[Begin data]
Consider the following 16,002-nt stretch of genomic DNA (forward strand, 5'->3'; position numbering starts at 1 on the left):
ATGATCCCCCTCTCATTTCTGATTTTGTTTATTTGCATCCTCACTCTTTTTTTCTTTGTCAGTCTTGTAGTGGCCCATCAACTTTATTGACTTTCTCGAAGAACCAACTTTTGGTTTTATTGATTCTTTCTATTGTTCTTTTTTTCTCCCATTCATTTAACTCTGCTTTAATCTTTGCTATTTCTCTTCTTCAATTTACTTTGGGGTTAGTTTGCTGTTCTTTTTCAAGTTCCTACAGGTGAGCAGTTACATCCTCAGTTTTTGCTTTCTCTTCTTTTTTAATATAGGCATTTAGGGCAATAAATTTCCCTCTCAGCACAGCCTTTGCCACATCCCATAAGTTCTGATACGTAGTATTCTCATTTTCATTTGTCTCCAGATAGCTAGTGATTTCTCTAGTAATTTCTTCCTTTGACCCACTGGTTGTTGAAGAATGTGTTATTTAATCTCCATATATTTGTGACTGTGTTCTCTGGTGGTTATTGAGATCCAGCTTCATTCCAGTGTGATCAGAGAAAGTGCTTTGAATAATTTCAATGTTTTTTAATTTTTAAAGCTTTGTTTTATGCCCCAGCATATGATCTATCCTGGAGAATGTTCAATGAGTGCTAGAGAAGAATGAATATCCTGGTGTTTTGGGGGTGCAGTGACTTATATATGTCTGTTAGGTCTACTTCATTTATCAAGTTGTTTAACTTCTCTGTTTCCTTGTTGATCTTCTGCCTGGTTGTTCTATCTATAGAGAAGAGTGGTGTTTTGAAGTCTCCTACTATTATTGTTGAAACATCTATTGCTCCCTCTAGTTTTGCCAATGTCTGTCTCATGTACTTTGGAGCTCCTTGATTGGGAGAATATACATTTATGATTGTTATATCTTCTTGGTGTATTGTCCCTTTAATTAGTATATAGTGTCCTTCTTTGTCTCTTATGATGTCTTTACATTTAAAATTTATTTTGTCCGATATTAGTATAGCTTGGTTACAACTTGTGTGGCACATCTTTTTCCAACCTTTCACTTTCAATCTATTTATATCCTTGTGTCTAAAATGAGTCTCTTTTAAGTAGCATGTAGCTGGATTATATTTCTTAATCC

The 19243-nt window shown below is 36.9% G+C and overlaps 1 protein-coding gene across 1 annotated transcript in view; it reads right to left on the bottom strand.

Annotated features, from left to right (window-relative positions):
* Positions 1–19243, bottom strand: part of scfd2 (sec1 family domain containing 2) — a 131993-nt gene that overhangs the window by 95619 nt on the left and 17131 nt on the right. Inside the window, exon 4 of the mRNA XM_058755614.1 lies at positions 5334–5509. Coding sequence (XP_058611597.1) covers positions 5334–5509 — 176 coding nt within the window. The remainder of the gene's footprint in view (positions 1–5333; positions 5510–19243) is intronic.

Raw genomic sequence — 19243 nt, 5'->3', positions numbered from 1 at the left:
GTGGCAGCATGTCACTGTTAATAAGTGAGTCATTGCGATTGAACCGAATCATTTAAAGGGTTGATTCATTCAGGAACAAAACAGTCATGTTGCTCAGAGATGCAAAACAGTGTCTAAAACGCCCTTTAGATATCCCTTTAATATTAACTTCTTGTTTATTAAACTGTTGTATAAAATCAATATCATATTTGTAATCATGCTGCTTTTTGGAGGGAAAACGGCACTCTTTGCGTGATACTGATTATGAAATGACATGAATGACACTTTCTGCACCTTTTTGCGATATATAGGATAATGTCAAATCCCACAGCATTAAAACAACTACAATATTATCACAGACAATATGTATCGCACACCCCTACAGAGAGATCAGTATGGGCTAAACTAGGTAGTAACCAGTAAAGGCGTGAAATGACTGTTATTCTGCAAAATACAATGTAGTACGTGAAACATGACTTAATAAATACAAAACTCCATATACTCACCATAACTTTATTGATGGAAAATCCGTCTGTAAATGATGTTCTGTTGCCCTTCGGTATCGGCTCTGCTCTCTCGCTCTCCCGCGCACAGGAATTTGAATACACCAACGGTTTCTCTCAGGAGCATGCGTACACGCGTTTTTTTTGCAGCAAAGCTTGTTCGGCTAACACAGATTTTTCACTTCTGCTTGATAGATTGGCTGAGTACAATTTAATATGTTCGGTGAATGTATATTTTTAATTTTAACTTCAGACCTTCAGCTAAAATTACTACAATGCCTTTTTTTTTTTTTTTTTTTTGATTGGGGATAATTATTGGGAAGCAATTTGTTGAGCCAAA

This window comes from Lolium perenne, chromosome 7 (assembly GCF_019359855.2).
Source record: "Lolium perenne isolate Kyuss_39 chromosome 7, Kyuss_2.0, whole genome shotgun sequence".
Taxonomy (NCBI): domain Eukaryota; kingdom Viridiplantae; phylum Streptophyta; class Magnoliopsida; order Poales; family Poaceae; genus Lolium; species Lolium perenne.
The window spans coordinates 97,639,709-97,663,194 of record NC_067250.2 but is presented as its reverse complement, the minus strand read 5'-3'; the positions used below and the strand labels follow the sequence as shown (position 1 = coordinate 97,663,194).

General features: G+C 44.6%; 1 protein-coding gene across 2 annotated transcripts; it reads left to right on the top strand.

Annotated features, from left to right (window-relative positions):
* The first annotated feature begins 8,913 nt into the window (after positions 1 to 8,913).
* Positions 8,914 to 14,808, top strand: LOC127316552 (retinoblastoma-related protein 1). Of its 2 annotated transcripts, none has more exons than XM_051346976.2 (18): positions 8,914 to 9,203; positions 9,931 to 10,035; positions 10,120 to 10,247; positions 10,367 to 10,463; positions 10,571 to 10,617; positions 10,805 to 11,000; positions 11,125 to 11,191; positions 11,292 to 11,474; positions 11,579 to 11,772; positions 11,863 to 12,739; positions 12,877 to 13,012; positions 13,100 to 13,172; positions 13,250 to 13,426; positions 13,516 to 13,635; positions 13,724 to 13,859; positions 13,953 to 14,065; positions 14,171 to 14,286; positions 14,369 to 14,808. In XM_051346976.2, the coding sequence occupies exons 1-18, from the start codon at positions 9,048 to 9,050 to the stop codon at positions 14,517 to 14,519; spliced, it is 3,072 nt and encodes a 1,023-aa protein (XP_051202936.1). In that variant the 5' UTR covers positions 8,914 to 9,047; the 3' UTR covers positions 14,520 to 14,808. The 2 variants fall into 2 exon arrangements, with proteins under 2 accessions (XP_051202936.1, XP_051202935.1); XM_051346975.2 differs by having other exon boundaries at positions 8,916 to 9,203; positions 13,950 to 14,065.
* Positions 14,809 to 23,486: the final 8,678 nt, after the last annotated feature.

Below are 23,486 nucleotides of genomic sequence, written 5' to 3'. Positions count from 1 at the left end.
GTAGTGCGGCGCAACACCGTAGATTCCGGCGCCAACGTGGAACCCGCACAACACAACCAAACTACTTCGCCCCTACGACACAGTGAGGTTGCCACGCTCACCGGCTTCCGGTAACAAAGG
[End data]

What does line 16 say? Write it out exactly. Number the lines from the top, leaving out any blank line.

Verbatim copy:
* Positions 14,809 to 23,486: the final 8,678 nt, after the last annotated feature.